written by Dick Monahan
I am honored to have the opportunity to write about the man, many say in New England, was the savior of midget auto racing. He was also a champion car owner. From a personal view, he was my mentor in racing. If it weren't for John, I wouldn't have had the fun that I had in my 25 years of announcing NEMA shows.
Like many kids in the post war era, John MCarthy fell in love with the mighty midgets. He followed his favorites, especially the great Joe Sostillio, as they traveled throughout the area. Like many, he felt a real loss when the midget boom ended, and he never really cared for the stocks and modifieds with the same intensity. He was encouraged when, in 1953, the Northeastern Midget Association was formed to run inexpensive, stock block powered cars. The mighty Offenhauser engine was banned from NEMA until 1957, when the stock blocks were getting strong enough to compete with the Offies.
As soon as he could afford it, John bought himself a midget. It was a Ferguson-Powered Solon, purchased from Joe Csiki. As you might expect, John did try driving it a few times. He told me about the last time he tried: “I was out practicing at Thompson,” he said. “I felt like I was really turning some quick laps. Nobody passed me for about five or six laps. Then I heard an engine and looked over to see Len Duncan cruise by, smoking a cigarette, with one hand on the windshield. I pulled in and called it a driving career.”
He then put Bill Stauffer in the car, and started having some good runs. But, while the racing was good, he decided that the club, itself, was in a rut. A professional manager in real life, John decided he could do better. He ran for the club presidency and won. As President and booking agent, John led the way to running so-called "split shows". That is, the midgets would run as an added attraction to the regular weekly shows. This worked so well that the club was soon running 25-30 shows a year. As the NEMA stock block cars became stronger, John also encouraged joint shows with the American Racing Drivers Club (ARDC), our neighbors to the west and south. This enabled both clubs to offer promoters a bigger field of cars, at a bigger purse.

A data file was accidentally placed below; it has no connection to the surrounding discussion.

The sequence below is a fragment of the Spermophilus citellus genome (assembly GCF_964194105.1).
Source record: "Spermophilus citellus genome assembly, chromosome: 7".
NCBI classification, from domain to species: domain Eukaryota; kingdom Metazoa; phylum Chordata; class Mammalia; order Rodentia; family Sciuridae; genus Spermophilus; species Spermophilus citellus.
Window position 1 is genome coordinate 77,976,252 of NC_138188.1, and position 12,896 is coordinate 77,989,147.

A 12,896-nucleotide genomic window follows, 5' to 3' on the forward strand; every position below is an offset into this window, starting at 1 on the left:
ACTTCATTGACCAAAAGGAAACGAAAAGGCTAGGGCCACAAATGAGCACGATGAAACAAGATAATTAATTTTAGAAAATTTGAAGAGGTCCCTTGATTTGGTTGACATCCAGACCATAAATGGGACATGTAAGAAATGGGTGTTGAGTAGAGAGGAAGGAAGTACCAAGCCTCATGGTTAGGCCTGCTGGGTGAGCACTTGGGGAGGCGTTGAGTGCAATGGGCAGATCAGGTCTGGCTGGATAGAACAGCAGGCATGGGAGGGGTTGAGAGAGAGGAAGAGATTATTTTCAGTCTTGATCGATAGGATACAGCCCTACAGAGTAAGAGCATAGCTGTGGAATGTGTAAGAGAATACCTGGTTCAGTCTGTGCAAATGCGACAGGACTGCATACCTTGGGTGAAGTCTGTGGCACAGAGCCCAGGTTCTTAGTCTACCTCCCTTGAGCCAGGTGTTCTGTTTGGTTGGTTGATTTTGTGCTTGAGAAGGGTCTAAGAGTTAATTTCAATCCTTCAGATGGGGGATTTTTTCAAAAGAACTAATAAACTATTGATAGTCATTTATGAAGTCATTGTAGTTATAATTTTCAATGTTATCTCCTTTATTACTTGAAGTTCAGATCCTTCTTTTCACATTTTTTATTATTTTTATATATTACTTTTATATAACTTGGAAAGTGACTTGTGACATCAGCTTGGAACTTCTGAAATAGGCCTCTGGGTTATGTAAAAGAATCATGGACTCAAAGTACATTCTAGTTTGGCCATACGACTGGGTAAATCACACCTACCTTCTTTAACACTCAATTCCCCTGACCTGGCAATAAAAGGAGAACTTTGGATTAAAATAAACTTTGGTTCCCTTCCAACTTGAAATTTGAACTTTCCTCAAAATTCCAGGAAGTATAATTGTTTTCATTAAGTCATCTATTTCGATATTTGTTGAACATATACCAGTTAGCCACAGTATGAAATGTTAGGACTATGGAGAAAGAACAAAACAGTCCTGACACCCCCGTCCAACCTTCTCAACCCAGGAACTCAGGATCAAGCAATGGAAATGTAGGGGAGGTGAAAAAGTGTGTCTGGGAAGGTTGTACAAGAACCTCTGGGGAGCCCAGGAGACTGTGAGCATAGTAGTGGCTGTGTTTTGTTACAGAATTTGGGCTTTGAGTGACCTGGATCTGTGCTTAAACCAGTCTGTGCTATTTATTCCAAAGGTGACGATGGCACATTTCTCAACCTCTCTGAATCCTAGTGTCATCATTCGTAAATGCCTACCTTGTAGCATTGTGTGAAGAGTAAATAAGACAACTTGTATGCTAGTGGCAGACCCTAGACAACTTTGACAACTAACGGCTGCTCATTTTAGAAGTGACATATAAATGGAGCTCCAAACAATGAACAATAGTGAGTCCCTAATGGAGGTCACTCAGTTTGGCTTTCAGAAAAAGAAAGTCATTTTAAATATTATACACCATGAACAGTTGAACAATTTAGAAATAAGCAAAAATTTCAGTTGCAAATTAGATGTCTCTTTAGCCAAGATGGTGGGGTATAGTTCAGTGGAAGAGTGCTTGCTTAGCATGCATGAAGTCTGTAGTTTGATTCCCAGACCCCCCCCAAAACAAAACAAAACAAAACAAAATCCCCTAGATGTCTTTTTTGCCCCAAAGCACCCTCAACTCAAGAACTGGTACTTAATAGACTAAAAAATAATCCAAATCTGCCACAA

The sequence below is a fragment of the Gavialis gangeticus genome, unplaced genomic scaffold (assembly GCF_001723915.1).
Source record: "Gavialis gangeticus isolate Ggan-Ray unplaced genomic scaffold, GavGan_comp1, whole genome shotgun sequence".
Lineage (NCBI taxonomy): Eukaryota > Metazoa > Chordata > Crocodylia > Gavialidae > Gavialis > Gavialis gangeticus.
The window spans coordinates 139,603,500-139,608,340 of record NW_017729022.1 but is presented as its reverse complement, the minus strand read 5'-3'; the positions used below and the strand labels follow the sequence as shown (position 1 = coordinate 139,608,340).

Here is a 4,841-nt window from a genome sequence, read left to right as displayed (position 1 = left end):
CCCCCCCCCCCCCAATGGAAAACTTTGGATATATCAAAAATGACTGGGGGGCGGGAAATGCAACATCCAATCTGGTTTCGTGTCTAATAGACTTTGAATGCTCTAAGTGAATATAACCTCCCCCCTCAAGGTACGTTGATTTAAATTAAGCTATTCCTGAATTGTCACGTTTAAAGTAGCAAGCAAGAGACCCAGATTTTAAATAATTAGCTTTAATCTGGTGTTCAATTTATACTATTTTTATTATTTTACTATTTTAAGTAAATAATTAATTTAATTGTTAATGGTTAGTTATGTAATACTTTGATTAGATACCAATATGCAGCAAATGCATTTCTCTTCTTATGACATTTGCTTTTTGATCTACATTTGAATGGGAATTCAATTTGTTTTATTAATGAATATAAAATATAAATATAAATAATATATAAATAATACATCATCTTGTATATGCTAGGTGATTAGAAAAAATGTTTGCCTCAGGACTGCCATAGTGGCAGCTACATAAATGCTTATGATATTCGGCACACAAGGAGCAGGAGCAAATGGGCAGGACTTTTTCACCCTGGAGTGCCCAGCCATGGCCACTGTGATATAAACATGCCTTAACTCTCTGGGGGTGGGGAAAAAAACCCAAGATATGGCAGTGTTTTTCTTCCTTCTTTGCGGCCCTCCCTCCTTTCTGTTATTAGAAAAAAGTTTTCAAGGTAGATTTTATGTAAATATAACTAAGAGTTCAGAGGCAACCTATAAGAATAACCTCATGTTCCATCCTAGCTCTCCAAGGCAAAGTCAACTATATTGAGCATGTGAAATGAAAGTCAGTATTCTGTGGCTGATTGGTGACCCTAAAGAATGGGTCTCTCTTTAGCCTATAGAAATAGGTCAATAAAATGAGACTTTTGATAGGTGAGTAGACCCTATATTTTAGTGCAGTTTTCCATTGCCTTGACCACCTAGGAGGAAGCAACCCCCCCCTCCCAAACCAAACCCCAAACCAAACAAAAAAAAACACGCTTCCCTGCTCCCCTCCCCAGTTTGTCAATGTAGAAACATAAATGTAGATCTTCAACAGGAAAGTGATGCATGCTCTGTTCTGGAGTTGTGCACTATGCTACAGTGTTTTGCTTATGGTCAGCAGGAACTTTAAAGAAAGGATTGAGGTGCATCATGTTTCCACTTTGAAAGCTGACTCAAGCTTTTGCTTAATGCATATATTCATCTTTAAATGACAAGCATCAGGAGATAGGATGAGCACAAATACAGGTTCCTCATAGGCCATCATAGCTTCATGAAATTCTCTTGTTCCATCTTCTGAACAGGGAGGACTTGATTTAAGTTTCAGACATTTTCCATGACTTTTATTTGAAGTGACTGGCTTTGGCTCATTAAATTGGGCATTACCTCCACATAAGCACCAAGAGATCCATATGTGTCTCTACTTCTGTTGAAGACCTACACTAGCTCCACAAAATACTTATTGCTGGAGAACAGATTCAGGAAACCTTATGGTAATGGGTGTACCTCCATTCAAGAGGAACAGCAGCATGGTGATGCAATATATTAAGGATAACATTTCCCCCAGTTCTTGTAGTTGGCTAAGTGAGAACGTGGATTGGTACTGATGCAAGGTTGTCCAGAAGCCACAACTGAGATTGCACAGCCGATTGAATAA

John's own car was one of those becoming stronger. Now with Chevy II power, and with Lou Frey at the wheel, John won the 1970 NEMA Championship. Dave Humphrey drove it to another title in 1971. That was the year that Jerry Wall debuted his “Yellow Jacket” rear-engined Chevy V-4. Wall had a lot of engine problems, but when it ran, it was unbeatable. In an effort to counter wall, John commissioned Rollie Lindblad to design and build a laydown, mid-engined car. In it's first year, the new car, called the "Badger", had lots of shakedown problems, but it was fast. Either Wall or Humphrey won most of the races. In 1973, as Wall had even more engine troubles, McCarthy and Humphrey got their act together and won another Championship. Unfortunately, the badger and other laydowns were so good that it caused a lot of political problems in NEMA, and in other clubs across the country. The underlying problem was that many, if not most, midget owners wanted to run cars that looked like the cars they had loved as kids. So, just as with sprint cars and supermodifieds, the new cars were restricted or just plain banned everywhere over time.